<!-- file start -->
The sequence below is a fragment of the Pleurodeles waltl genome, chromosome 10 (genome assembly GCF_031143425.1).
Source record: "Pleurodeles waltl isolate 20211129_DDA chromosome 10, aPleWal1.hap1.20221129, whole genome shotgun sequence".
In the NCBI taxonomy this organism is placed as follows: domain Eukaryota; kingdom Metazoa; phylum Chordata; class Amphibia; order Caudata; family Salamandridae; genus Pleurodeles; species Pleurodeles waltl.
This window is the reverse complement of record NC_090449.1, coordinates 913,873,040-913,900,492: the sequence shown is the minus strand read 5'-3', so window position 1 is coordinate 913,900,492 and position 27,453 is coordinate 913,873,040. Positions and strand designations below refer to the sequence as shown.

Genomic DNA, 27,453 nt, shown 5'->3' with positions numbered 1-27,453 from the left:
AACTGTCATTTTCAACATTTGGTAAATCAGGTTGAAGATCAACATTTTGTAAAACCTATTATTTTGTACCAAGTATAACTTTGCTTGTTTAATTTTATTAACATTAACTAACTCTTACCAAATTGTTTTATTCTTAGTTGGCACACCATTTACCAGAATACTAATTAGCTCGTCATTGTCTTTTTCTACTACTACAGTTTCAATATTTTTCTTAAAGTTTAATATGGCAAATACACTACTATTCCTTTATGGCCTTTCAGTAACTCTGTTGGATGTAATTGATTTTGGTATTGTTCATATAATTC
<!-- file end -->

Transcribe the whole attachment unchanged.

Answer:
The sequence below is a fragment of the Pleurodeles waltl genome, chromosome 10 (genome assembly GCF_031143425.1).
Source record: "Pleurodeles waltl isolate 20211129_DDA chromosome 10, aPleWal1.hap1.20221129, whole genome shotgun sequence".
In the NCBI taxonomy this organism is placed as follows: domain Eukaryota; kingdom Metazoa; phylum Chordata; class Amphibia; order Caudata; family Salamandridae; genus Pleurodeles; species Pleurodeles waltl.
This window is the reverse complement of record NC_090449.1, coordinates 913,873,040-913,900,492: the sequence shown is the minus strand read 5'-3', so window position 1 is coordinate 913,900,492 and position 27,453 is coordinate 913,873,040. Positions and strand designations below refer to the sequence as shown.

Genomic DNA, 27,453 nt, shown 5'->3' with positions numbered 1-27,453 from the left:
AACTGTCATTTTCAACATTTGGTAAATCAGGTTGAAGATCAACATTTTGTAAAACCTATTATTTTGTACCAAGTATAACTTTGCTTGTTTAATTTTATTAACATTAACTAACTCTTACCAAATTGTTTTATTCTTAGTTGGCACACCATTTACCAGAATACTAATTAGCTCGTCATTGTCTTTTTCTACTACTACAGTTTCAATATTTTTCTTAAAGTTTAATATGGCAAATACACTACTATTCCTTTATGGCCTTTCAGTAACTCTGTTGGATGTAATTGATTTTGGTATTGTTCATATAATTC